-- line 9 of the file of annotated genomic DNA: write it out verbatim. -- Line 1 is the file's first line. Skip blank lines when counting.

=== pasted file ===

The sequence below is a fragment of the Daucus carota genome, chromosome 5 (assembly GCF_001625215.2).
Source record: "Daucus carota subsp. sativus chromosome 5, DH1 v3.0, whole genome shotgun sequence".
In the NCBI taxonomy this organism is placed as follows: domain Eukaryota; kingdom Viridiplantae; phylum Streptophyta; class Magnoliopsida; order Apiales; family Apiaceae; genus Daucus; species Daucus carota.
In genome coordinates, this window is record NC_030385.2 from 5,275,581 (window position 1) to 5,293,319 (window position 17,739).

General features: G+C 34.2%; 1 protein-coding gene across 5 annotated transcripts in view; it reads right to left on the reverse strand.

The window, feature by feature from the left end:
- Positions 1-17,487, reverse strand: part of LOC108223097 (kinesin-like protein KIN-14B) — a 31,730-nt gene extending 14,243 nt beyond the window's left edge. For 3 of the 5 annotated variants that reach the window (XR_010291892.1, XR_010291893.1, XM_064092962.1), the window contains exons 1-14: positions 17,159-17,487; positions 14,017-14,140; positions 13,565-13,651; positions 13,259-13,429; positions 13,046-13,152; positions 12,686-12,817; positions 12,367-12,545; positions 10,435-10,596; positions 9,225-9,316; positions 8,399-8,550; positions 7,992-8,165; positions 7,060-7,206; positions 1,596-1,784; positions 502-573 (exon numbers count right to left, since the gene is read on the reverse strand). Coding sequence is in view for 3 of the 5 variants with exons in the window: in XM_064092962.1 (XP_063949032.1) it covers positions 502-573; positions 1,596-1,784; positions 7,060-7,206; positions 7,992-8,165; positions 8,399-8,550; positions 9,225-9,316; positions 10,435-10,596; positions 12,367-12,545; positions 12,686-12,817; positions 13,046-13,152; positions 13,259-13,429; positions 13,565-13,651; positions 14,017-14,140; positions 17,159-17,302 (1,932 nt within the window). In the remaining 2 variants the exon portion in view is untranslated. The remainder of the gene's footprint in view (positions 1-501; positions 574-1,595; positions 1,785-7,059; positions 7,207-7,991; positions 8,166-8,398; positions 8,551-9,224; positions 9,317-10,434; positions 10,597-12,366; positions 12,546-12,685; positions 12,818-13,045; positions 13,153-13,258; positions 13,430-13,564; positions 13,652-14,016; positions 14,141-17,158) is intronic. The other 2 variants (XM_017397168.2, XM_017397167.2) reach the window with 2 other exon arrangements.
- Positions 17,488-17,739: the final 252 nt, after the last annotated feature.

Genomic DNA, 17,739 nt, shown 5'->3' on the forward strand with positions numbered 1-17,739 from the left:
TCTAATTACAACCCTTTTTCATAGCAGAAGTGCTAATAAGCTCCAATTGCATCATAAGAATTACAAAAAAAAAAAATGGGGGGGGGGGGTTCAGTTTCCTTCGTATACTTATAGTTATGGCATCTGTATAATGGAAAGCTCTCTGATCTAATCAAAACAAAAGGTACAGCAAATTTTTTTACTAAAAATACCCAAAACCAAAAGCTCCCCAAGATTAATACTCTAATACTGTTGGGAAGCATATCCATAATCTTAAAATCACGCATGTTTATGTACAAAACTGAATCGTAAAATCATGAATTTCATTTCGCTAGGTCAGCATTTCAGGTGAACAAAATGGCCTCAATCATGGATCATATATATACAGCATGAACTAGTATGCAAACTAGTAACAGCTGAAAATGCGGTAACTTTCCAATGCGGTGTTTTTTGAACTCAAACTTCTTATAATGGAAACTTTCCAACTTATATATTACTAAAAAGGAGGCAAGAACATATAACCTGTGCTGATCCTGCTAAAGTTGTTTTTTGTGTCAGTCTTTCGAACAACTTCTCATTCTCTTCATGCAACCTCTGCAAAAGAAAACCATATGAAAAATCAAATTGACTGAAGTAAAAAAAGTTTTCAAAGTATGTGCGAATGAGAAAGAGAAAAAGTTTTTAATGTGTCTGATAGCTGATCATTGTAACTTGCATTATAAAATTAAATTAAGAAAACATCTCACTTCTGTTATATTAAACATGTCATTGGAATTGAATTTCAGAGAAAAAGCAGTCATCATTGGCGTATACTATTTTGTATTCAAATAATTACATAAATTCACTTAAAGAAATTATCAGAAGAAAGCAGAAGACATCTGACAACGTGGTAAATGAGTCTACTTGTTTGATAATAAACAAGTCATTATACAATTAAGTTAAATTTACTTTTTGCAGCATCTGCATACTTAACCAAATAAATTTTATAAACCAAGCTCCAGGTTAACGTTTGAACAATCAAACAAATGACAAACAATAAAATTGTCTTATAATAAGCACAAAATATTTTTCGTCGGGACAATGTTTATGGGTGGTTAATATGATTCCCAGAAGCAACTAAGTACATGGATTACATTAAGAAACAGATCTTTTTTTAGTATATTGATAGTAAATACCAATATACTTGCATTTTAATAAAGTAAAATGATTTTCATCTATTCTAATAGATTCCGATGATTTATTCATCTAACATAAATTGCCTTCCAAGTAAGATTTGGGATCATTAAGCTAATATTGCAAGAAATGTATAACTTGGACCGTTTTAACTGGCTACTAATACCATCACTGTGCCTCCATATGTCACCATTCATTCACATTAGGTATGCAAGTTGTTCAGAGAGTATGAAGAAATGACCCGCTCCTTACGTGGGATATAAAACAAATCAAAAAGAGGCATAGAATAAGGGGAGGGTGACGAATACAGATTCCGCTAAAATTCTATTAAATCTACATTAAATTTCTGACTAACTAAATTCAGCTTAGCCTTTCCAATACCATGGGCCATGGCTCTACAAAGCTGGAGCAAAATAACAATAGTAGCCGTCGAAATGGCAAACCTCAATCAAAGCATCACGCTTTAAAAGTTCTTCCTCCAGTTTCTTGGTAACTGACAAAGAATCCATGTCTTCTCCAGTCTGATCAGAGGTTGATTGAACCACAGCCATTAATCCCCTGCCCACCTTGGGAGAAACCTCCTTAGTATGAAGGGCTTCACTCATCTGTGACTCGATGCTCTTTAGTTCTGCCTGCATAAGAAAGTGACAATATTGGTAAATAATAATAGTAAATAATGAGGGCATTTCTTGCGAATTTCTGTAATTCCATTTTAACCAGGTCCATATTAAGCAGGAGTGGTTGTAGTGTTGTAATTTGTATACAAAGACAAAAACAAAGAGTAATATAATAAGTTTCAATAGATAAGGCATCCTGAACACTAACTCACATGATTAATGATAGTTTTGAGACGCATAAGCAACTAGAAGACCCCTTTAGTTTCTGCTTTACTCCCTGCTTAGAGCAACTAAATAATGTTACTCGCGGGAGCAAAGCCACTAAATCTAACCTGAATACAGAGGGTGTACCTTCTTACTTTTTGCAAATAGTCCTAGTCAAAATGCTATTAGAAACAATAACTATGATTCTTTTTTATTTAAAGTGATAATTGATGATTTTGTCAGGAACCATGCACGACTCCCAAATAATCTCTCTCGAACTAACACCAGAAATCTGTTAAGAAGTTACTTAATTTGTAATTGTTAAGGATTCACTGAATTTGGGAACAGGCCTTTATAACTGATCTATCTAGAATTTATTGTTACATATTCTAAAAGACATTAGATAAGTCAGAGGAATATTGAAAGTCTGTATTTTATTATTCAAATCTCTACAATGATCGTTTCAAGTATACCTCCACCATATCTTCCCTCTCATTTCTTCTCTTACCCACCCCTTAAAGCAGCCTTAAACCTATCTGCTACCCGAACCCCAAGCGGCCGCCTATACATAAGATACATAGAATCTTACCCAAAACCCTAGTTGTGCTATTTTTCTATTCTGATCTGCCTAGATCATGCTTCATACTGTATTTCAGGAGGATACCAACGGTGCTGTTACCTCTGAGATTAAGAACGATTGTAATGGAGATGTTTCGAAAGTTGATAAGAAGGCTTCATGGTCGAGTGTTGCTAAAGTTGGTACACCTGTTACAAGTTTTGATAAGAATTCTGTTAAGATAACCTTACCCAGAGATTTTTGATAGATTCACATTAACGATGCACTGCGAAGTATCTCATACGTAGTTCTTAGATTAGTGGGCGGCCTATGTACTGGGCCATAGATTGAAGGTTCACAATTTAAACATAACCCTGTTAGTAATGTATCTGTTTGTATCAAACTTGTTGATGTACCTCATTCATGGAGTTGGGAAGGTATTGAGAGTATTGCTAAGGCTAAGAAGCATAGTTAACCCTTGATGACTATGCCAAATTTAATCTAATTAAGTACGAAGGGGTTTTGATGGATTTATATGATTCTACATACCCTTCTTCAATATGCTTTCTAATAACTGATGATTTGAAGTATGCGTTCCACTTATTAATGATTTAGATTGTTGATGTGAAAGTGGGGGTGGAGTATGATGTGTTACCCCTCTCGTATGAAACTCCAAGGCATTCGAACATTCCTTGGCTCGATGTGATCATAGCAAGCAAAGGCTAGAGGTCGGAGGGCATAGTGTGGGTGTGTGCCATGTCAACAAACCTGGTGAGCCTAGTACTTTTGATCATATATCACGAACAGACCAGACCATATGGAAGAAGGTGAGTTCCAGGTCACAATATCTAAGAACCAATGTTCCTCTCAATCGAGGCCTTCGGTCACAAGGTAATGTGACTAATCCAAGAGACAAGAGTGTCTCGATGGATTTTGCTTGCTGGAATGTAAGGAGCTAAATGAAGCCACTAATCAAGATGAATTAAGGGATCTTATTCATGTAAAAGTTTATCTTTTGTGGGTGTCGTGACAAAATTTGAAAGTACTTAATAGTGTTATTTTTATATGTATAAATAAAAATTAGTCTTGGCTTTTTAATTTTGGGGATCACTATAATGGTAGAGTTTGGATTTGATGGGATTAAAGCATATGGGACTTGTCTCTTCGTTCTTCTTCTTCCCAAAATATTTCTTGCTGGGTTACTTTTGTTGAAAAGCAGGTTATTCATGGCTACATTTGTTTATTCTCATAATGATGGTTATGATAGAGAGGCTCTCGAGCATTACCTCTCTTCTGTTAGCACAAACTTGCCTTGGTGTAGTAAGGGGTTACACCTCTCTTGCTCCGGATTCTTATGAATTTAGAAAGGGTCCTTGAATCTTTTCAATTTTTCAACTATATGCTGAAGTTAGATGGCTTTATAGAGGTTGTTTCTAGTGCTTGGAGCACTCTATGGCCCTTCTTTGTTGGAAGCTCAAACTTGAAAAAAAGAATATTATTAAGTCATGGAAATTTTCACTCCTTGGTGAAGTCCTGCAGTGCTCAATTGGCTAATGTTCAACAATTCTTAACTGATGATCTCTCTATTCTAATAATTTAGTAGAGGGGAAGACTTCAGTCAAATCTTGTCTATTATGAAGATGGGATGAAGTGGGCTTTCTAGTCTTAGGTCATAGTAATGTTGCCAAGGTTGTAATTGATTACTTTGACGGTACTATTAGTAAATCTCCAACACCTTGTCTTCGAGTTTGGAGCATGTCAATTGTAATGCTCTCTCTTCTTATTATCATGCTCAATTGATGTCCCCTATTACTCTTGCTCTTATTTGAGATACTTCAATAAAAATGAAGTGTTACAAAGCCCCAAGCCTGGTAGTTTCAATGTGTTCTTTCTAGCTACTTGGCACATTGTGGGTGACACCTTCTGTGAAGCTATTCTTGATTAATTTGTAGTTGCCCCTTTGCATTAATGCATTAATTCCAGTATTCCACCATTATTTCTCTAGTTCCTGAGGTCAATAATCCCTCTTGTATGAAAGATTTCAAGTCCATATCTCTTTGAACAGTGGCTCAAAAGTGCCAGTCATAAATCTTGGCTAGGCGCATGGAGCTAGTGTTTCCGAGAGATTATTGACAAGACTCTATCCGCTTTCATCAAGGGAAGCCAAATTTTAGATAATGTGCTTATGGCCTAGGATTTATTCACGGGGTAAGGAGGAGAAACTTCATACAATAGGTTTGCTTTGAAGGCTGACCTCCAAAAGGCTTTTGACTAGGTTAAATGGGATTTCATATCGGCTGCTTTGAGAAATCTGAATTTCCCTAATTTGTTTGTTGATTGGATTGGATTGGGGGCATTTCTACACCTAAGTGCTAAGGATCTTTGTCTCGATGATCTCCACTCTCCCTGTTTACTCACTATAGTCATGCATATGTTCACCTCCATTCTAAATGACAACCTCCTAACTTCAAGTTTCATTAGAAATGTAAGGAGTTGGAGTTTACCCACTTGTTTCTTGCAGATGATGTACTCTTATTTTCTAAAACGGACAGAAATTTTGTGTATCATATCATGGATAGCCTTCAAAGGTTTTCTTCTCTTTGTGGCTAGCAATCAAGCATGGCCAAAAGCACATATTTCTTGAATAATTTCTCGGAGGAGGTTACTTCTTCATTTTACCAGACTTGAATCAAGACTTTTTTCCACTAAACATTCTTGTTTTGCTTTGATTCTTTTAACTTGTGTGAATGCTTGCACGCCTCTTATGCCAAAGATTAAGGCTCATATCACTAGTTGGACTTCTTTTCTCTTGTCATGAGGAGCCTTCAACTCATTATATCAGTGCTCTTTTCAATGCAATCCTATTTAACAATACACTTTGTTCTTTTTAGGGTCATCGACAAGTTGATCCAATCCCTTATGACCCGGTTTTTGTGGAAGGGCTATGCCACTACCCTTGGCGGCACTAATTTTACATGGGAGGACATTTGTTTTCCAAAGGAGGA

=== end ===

Genomic DNA, 17,739 nt, shown 5'->3' on the forward strand with positions numbered 1-17,739 from the left: